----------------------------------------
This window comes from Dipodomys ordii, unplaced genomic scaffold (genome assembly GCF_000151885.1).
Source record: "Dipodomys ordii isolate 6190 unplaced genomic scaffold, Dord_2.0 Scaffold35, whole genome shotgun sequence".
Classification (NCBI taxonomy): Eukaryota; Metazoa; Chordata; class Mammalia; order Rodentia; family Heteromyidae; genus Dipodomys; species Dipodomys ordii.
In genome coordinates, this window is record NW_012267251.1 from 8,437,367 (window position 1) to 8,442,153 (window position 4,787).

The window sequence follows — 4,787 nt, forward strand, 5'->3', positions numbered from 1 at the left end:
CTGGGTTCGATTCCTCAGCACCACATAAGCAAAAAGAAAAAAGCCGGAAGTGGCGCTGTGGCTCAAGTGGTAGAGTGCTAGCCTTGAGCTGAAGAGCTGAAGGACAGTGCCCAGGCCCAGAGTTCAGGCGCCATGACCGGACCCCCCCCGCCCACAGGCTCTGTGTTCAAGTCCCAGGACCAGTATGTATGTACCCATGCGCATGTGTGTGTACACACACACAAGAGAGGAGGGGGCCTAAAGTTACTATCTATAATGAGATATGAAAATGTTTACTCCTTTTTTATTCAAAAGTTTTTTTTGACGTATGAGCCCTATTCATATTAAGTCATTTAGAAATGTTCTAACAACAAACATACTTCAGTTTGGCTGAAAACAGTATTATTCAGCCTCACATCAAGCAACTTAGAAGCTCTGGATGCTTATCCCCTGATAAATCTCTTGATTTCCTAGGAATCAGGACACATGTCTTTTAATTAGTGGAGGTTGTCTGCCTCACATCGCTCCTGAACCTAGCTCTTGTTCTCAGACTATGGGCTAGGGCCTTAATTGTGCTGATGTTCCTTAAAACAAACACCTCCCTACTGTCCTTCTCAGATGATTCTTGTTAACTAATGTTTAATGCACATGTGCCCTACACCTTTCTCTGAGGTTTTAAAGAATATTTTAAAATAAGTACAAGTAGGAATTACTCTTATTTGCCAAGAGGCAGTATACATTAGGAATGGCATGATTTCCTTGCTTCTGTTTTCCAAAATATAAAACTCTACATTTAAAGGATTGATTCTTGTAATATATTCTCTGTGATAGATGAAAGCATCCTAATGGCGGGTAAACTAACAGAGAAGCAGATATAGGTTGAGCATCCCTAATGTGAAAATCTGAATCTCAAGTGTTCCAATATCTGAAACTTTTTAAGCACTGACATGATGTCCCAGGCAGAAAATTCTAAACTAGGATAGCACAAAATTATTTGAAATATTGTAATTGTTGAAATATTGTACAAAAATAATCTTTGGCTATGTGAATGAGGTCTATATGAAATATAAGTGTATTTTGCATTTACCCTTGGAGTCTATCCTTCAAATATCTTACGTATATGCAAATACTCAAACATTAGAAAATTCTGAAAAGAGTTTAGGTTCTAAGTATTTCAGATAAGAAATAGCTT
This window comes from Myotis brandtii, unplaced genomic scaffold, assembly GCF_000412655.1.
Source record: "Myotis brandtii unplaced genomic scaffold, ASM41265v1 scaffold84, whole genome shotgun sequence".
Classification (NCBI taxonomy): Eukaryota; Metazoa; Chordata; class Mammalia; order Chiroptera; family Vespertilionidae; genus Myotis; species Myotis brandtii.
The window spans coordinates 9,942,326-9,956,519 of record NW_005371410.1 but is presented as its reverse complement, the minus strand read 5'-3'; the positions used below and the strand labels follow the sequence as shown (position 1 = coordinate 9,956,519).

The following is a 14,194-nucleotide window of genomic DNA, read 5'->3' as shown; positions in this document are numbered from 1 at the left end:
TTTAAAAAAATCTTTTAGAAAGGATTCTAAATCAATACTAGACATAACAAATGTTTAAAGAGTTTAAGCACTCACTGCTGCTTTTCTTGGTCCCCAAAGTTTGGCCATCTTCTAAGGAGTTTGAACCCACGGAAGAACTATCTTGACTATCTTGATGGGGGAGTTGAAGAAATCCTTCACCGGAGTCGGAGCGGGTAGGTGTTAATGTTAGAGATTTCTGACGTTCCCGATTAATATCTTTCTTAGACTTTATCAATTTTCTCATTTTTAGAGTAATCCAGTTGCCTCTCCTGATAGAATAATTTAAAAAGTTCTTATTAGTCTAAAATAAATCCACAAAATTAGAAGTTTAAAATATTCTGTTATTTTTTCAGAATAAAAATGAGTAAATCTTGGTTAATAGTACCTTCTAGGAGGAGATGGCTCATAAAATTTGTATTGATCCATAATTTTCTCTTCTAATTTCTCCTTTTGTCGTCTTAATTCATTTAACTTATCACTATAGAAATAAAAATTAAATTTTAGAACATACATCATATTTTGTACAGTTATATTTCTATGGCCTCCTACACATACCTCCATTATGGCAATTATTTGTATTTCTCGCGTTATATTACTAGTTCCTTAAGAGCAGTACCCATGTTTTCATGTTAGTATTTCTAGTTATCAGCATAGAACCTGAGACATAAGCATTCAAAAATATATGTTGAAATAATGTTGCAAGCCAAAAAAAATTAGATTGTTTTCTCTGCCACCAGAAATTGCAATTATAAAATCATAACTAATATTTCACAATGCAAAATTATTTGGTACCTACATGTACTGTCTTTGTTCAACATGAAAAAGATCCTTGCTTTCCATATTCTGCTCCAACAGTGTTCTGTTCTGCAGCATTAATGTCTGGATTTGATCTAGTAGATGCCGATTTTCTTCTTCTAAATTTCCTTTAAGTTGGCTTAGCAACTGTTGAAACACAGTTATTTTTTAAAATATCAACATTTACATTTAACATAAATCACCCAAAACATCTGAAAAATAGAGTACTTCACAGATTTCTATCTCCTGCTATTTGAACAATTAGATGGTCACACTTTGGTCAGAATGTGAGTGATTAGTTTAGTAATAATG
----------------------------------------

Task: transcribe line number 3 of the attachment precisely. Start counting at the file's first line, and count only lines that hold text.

Classification (NCBI taxonomy): Eukaryota; Metazoa; Chordata; class Mammalia; order Rodentia; family Heteromyidae; genus Dipodomys; species Dipodomys ordii.